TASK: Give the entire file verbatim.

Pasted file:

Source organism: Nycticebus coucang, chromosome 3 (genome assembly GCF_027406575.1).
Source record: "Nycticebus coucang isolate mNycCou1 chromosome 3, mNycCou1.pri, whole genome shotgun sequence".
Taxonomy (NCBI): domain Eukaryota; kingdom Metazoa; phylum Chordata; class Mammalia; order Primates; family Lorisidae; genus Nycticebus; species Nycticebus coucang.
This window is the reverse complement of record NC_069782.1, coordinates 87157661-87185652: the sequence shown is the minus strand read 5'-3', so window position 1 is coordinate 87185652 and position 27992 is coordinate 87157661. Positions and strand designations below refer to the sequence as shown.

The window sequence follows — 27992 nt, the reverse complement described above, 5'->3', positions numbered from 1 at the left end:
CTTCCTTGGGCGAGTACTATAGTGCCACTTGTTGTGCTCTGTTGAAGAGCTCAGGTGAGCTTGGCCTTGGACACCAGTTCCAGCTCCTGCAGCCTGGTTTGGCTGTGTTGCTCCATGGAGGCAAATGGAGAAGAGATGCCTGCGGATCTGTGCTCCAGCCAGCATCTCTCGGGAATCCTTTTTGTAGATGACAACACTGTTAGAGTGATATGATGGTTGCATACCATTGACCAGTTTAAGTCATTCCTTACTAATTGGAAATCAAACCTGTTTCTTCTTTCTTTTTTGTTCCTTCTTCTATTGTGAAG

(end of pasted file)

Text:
Source organism: Nycticebus coucang, chromosome 3 (genome assembly GCF_027406575.1).
Source record: "Nycticebus coucang isolate mNycCou1 chromosome 3, mNycCou1.pri, whole genome shotgun sequence".
Taxonomy (NCBI): domain Eukaryota; kingdom Metazoa; phylum Chordata; class Mammalia; order Primates; family Lorisidae; genus Nycticebus; species Nycticebus coucang.
This window is the reverse complement of record NC_069782.1, coordinates 87157661-87185652: the sequence shown is the minus strand read 5'-3', so window position 1 is coordinate 87185652 and position 27992 is coordinate 87157661. Positions and strand designations below refer to the sequence as shown.

The window sequence follows — 27992 nt, the reverse complement described above, 5'->3', positions numbered from 1 at the left end:
CTTCCTTGGGCGAGTACTATAGTGCCACTTGTTGTGCTCTGTTGAAGAGCTCAGGTGAGCTTGGCCTTGGACACCAGTTCCAGCTCCTGCAGCCTGGTTTGGCTGTGTTGCTCCATGGAGGCAAATGGAGAAGAGATGCCTGCGGATCTGTGCTCCAGCCAGCATCTCTCGGGAATCCTTTTTGTAGATGACAACACTGTTAGAGTGATATGATGGTTGCATACCATTGACCAGTTTAAGTCATTCCTTACTAATTGGAAATCAAACCTGTTTCTTCTTTCTTTTTTGTTCCTTCTTCTATTGTGAAG